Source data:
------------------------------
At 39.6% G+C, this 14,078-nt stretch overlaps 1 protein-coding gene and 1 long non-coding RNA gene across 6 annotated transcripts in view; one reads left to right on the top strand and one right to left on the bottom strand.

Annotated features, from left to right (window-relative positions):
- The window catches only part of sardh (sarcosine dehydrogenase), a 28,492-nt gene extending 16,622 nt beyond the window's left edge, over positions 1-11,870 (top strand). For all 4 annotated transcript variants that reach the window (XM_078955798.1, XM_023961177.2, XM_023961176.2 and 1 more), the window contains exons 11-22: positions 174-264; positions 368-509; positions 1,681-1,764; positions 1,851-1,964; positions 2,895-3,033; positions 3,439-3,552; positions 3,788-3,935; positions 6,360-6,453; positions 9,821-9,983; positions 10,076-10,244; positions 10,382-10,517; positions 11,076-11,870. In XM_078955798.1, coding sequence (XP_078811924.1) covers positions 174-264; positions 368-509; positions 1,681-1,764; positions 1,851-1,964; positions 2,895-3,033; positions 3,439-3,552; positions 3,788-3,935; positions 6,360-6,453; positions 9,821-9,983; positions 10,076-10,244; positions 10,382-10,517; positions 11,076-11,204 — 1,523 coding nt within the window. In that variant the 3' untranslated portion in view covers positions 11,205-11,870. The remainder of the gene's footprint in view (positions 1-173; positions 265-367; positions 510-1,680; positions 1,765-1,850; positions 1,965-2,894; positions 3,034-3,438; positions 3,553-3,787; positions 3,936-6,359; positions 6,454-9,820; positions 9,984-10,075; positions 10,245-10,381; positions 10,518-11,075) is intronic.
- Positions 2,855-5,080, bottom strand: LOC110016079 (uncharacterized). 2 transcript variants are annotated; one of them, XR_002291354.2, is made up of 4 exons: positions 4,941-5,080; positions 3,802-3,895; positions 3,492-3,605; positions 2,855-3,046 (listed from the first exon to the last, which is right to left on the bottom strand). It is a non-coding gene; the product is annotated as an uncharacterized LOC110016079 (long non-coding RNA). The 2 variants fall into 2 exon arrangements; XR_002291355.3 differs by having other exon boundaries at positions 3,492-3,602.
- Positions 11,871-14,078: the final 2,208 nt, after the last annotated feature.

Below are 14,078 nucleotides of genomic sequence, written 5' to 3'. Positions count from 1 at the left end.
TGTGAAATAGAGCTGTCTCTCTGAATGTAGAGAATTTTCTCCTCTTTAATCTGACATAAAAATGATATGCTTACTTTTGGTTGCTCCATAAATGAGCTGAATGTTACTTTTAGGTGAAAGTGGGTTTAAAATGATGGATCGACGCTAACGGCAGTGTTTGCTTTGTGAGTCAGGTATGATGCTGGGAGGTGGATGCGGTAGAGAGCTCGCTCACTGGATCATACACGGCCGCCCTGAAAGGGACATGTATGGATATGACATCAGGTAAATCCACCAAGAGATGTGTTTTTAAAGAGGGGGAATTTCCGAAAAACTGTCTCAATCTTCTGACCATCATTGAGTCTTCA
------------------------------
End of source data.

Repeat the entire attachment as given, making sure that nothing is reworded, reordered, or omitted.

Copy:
At 39.6% G+C, this 14,078-nt stretch overlaps 1 protein-coding gene and 1 long non-coding RNA gene across 6 annotated transcripts in view; one reads left to right on the top strand and one right to left on the bottom strand.

Annotated features, from left to right (window-relative positions):
- The window catches only part of sardh (sarcosine dehydrogenase), a 28,492-nt gene extending 16,622 nt beyond the window's left edge, over positions 1-11,870 (top strand). For all 4 annotated transcript variants that reach the window (XM_078955798.1, XM_023961177.2, XM_023961176.2 and 1 more), the window contains exons 11-22: positions 174-264; positions 368-509; positions 1,681-1,764; positions 1,851-1,964; positions 2,895-3,033; positions 3,439-3,552; positions 3,788-3,935; positions 6,360-6,453; positions 9,821-9,983; positions 10,076-10,244; positions 10,382-10,517; positions 11,076-11,870. In XM_078955798.1, coding sequence (XP_078811924.1) covers positions 174-264; positions 368-509; positions 1,681-1,764; positions 1,851-1,964; positions 2,895-3,033; positions 3,439-3,552; positions 3,788-3,935; positions 6,360-6,453; positions 9,821-9,983; positions 10,076-10,244; positions 10,382-10,517; positions 11,076-11,204 — 1,523 coding nt within the window. In that variant the 3' untranslated portion in view covers positions 11,205-11,870. The remainder of the gene's footprint in view (positions 1-173; positions 265-367; positions 510-1,680; positions 1,765-1,850; positions 1,965-2,894; positions 3,034-3,438; positions 3,553-3,787; positions 3,936-6,359; positions 6,454-9,820; positions 9,984-10,075; positions 10,245-10,381; positions 10,518-11,075) is intronic.
- Positions 2,855-5,080, bottom strand: LOC110016079 (uncharacterized). 2 transcript variants are annotated; one of them, XR_002291354.2, is made up of 4 exons: positions 4,941-5,080; positions 3,802-3,895; positions 3,492-3,605; positions 2,855-3,046 (listed from the first exon to the last, which is right to left on the bottom strand). It is a non-coding gene; the product is annotated as an uncharacterized LOC110016079 (long non-coding RNA). The 2 variants fall into 2 exon arrangements; XR_002291355.3 differs by having other exon boundaries at positions 3,492-3,602.
- Positions 11,871-14,078: the final 2,208 nt, after the last annotated feature.

Below are 14,078 nucleotides of genomic sequence, written 5' to 3'. Positions count from 1 at the left end.
TGTGAAATAGAGCTGTCTCTCTGAATGTAGAGAATTTTCTCCTCTTTAATCTGACATAAAAATGATATGCTTACTTTTGGTTGCTCCATAAATGAGCTGAATGTTACTTTTAGGTGAAAGTGGGTTTAAAATGATGGATCGACGCTAACGGCAGTGTTTGCTTTGTGAGTCAGGTATGATGCTGGGAGGTGGATGCGGTAGAGAGCTCGCTCACTGGATCATACACGGCCGCCCTGAAAGGGACATGTATGGATATGACATCAGGTAAATCCACCAAGAGATGTGTTTTTAAAGAGGGGGAATTTCCGAAAAACTGTCTCAATCTTCTGACCATCATTGAGTCTTCA